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Hinayana, Mahayana, Theravada – the old chestnut

Every now and again a discussion boils up on Internet fora, the gist of which is that it is unfair to say that Theravada followers are narrow, uncompassionate followers of the hinayana.

Indeed it is unfair, but the confusion is slow to go away.

The problem may well go back to late 19th and early 20th century reports of Buddhism, in which it is suggested that since the “northern” schools describe themselves as followers of the mahayana (the “great way”), the “southern” schools, it seemed by logical extension, must be hinayana (“lesser” or “narrow way”) schools. Not so.

First, the three key terms:

  • Mahayana, literally the “great vehicle”. But the term is applied in two quite different ways

to refer to those various and varied schools found in Tibet, China, Japan and other parts of Southeast Asia who accept the validity of the mahayana scriptures. They rather pinned the flag of mahayana to their mast.

to refer to a “higher” segment of the teachings and practices taught by those schools.

  • Hinayana, the “lesser vehicle” refers to a lower segment of the teachings and practices taught by the schools mentioned above.
  • Theravada, unlike the first two, is actually the name of a school rather than a general description. It means “Way of the Elders”, it is practised in Sri Lanka, Myanmar and a number of other south-east Asian countries. It did not and does not accept the validity of the mahayana sutras.

Let’s get this out of the way: it does seem to be true that some followers of the great vehicle accused rival schools, schools who did not accept the validity of the mahayana sutras, of being “hinayanists”, and they meant this harshly. That was unfair and unpleasant, and should be left back in the history where it belongs.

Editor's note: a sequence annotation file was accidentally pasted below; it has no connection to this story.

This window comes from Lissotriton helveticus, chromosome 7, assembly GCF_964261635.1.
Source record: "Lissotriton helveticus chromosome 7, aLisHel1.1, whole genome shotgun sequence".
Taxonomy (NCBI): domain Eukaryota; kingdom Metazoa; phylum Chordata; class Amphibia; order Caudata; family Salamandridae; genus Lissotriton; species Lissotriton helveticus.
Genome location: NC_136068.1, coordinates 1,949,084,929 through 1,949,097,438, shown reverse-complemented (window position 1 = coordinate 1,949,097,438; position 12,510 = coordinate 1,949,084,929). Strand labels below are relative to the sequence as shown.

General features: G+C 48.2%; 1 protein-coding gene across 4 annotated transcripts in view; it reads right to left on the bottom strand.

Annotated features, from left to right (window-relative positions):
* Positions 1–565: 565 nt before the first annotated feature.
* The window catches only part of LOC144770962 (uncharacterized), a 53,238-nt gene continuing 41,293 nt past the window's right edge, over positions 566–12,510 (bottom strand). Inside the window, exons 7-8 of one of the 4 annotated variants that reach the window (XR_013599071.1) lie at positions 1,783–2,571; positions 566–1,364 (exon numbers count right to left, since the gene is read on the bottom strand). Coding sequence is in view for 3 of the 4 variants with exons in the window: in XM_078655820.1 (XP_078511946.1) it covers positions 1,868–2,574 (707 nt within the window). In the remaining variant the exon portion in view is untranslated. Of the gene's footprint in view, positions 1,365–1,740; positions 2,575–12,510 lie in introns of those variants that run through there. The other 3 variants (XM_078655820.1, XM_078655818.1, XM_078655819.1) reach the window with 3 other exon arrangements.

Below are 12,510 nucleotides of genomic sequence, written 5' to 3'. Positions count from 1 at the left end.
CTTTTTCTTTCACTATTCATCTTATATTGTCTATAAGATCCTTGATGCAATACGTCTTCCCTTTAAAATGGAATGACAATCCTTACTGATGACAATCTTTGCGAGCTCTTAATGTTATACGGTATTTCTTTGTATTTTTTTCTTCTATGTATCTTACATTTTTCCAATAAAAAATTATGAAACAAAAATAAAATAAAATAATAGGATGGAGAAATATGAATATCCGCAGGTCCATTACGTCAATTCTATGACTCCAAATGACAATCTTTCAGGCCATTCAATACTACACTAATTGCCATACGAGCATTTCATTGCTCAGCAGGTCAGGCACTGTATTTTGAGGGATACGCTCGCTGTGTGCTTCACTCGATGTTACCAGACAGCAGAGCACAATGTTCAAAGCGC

Technically one of the key differences between the hinayana and the mahayana is said to be that followers of the lesser way are primarily or exclusively interested in their own liberation, whereas followers of the great way are motivated by compassion. It is thought that this narrow vehicle is a good thing, but a limited thing, and that people must grow beyond it sooner or later. These are differences in the way people can approach the path. They are not distinctions between schools.

This whole business is one byproduct of the Buddhist love of classification: the lesser vehicle is also divided into the hearers’ vehicle and the silent buddhas’ vehicle, the great vehicle is divided into the vehicle of the perfections and the vajra-vehicle. The lesser vehicle and the vehicle of the perfections are then lumped together as the sutra-vehicle, and so on. Believe me, it gets a lot more complicated than that!

On the logical level, the mistake is to think that because the Theravada does not accept the mahayana sutras it must be a hinayana school. This is like saying that because Microsoft Windows makes use of, yes, windows, Apple operating systems do not make use of windows. Clearly not true.

Anybody who says that the Theravada schools only teach and follow the hinayana – and I will grant that there are such people around, some of whom should know better – is quite simply wrong. The hinayana/mahayana distinction is largely irrelevant to Theravada teachings, which may perfectly well encourage and rejoice in the development of compassion.

In summary:

  • Theravada is a school, a group of identifiable institutions and people.
  • Mahayana, the great vehicle, is either a vague term labelling a number of other schools, or a relatively precise term for a particular part of the teachings of this second bunch of schools, where it is a path that looks for the liberation of all beings.
  • Hinayana, the lesser vehicle, does not label a school or group of identifiable people at all. It refers to the path of renunciation and to an attitude that looks only for one’s own liberation. It does not refer to the Theravada schools and their followers, and should not be used as such.